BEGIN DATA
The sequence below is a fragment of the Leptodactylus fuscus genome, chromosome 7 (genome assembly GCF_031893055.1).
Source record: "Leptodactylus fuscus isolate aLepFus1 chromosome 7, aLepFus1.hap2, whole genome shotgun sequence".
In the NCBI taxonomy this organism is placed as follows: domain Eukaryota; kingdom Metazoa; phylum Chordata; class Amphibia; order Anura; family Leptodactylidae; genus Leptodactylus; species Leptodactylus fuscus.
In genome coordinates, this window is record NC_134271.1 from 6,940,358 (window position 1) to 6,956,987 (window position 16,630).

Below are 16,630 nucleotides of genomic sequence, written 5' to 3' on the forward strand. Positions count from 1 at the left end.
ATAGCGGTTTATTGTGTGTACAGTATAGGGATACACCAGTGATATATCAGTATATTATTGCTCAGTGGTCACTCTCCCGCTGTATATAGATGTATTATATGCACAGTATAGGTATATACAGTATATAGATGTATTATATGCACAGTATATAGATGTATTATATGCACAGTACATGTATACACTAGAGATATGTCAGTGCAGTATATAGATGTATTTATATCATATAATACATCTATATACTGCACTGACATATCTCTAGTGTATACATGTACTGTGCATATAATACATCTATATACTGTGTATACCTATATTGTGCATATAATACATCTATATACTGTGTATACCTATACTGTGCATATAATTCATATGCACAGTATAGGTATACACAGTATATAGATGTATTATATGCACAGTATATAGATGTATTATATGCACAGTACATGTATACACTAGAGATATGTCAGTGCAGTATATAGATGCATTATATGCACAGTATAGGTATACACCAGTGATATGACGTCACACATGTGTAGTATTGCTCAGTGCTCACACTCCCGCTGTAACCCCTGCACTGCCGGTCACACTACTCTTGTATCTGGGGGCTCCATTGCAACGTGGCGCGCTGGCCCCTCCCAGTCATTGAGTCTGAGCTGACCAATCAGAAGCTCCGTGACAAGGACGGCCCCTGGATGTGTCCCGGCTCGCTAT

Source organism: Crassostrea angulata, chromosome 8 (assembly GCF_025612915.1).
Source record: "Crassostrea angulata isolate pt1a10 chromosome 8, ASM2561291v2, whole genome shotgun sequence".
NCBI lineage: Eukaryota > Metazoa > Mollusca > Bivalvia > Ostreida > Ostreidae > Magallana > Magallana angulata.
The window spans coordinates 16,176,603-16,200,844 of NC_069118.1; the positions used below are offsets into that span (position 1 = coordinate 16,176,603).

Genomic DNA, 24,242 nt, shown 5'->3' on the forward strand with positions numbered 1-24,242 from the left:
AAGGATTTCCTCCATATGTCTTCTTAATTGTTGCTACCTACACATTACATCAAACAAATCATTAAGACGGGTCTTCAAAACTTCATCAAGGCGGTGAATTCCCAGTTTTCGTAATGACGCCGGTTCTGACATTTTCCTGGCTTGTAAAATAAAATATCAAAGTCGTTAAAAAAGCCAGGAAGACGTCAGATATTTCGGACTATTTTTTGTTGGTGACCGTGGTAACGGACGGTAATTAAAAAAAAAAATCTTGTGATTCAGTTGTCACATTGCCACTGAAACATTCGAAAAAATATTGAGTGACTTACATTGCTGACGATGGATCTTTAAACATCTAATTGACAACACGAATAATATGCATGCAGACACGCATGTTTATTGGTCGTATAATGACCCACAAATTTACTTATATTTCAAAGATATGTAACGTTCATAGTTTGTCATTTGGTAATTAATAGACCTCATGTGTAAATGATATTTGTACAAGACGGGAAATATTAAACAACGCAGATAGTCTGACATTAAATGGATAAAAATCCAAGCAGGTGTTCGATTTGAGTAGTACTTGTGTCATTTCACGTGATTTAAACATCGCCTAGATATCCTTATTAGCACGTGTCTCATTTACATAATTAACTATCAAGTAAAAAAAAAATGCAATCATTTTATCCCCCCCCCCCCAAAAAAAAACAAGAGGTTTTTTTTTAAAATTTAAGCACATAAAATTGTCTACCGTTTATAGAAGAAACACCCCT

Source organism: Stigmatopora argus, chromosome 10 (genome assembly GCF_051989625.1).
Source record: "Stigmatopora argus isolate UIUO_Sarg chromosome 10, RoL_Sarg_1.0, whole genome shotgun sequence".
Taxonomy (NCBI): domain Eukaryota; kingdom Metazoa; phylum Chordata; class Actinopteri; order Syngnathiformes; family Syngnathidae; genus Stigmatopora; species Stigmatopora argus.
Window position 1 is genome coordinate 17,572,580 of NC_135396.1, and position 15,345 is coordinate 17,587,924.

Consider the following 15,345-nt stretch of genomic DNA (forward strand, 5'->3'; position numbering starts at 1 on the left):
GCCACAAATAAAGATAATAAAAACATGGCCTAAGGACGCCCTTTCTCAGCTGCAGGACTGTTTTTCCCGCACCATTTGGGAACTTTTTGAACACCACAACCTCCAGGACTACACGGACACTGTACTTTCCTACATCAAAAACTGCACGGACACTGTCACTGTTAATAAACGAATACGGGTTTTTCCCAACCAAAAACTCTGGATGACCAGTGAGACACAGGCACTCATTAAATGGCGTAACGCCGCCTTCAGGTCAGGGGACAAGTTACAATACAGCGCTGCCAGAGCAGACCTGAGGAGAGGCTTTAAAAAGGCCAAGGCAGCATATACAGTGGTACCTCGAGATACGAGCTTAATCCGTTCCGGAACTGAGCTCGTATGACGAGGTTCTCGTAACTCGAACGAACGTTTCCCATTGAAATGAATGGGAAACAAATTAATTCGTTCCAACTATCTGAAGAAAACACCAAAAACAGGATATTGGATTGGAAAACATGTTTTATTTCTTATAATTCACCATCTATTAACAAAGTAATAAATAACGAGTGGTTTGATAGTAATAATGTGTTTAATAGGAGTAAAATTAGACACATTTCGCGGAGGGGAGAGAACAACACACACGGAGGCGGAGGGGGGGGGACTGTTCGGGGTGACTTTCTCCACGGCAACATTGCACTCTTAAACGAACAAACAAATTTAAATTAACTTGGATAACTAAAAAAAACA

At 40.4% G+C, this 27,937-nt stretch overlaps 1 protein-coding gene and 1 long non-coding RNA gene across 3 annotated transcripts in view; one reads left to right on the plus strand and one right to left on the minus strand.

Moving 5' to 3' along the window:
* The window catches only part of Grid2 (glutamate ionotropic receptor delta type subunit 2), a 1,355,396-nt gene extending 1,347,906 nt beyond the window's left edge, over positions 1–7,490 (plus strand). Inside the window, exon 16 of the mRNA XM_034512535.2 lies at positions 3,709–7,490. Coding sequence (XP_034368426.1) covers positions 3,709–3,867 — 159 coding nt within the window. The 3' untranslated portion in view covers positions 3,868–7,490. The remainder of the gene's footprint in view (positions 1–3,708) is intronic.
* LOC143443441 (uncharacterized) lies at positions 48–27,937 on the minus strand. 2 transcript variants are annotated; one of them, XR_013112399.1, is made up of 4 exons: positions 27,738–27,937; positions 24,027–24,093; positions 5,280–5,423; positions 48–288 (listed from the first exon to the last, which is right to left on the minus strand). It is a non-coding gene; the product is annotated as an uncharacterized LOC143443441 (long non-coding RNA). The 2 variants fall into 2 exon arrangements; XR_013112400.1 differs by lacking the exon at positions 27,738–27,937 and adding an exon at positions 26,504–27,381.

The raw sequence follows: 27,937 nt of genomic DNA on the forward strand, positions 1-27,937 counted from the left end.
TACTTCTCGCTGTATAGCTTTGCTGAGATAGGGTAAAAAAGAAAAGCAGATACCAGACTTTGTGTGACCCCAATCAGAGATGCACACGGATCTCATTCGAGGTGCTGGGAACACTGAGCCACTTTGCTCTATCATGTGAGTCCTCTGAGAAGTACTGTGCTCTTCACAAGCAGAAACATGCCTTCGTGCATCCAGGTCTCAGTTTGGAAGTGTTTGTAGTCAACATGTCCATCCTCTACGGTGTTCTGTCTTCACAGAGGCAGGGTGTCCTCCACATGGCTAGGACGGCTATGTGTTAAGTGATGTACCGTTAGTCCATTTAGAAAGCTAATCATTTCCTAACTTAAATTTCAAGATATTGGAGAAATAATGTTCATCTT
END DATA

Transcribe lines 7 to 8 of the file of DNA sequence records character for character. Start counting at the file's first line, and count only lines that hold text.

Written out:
Source organism: Crassostrea angulata, chromosome 8 (assembly GCF_025612915.1).
Source record: "Crassostrea angulata isolate pt1a10 chromosome 8, ASM2561291v2, whole genome shotgun sequence".